(LONDON) The British government said on Wednesday it was taking the possible existence of Chinese police stations operating on its territory “extremely seriously” after press reports about the activities of a Chinese businessman in London.

Britain’s The Times newspaper published an article on Tuesday about Lin Ruiyou, a Chinese businessman running a food delivery business in the borough of Croydon, south London, which is also believed to operate as an undeclared Chinese police station .

The newspaper details his ties to Britain’s ruling Conservative Party and shows photos of Mr Lin posing with former Prime Ministers Boris Johnson and Theresa May. The Times also claims that the Chinese businessman is close to the Chinese Communist Party. Mr. Lin denies working for China.

The Home Office said reports of “so-called undeclared ‘police stations’ operating in the Kingdom are obviously very worrying and are taken very seriously”.

These units would allow Chinese nationals to perform certain administrative tasks, but would also be used to track down opponents.

“No attempt to coerce, intimidate or illegally repatriate individuals will not be tolerated,” Chris Philip, Home Secretary, told the parliamentarians.

According to him, China and other governments are trying to “silence their critics abroad, undermine democracy and the rule of law, and advance their own geopolitical interests.”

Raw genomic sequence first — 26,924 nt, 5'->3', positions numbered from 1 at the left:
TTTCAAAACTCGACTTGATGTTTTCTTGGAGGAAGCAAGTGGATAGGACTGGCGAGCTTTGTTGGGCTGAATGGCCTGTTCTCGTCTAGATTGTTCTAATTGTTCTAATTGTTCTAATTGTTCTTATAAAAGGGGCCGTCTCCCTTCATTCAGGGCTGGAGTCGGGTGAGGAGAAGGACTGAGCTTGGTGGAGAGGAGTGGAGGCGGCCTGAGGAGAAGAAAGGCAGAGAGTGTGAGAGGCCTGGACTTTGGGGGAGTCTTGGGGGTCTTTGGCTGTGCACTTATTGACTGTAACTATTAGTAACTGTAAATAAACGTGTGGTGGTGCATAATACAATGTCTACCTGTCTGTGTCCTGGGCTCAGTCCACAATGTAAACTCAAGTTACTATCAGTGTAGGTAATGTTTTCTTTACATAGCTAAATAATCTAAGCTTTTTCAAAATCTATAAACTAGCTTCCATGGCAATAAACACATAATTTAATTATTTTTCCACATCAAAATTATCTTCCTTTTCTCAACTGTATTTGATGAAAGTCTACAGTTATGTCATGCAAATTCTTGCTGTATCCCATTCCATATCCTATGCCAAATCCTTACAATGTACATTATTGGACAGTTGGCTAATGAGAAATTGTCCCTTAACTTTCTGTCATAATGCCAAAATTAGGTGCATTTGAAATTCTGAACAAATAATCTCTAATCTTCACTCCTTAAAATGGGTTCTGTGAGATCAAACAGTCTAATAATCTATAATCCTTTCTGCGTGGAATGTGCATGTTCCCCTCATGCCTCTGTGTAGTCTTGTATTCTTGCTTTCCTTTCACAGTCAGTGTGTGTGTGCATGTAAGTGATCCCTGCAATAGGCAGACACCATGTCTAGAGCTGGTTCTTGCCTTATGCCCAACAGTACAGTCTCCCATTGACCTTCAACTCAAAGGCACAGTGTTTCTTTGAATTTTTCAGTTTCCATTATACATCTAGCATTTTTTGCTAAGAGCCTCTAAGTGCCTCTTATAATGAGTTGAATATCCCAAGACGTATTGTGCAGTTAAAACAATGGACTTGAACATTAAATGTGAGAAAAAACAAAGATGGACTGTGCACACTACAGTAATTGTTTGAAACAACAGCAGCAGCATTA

The UK Home Office and London police have launched initial investigations into the matter after human rights group Safeguard Defenders detailed the existence of such police stations last year.

The Madrid-based group’s campaign manager, Laura Harth, claimed Mr Lin had “clear and demonstrable ties to the Chinese Communist Party apparatus”, calling for investigations.

Reacting to the Times article, the Chinese Embassy in London claimed to have already said “repeatedly that there are no so-called police stations overseas” and criticized media reporting ” false accusations”.

“China adheres to the principle of non-interference in other countries’ internal affairs, strictly observes international laws and respects the sovereignty of all countries,” she said.

The revelations in the British press come as US authorities announced on Monday the arrest of two men in connection with a federal police investigation into an underground Chinese “police station” in New York.

Several dozen people have also been charged, including Chinese government officials, with cyberbullying.

The Chinese government on Tuesday called the US judicial operation “political manipulation”.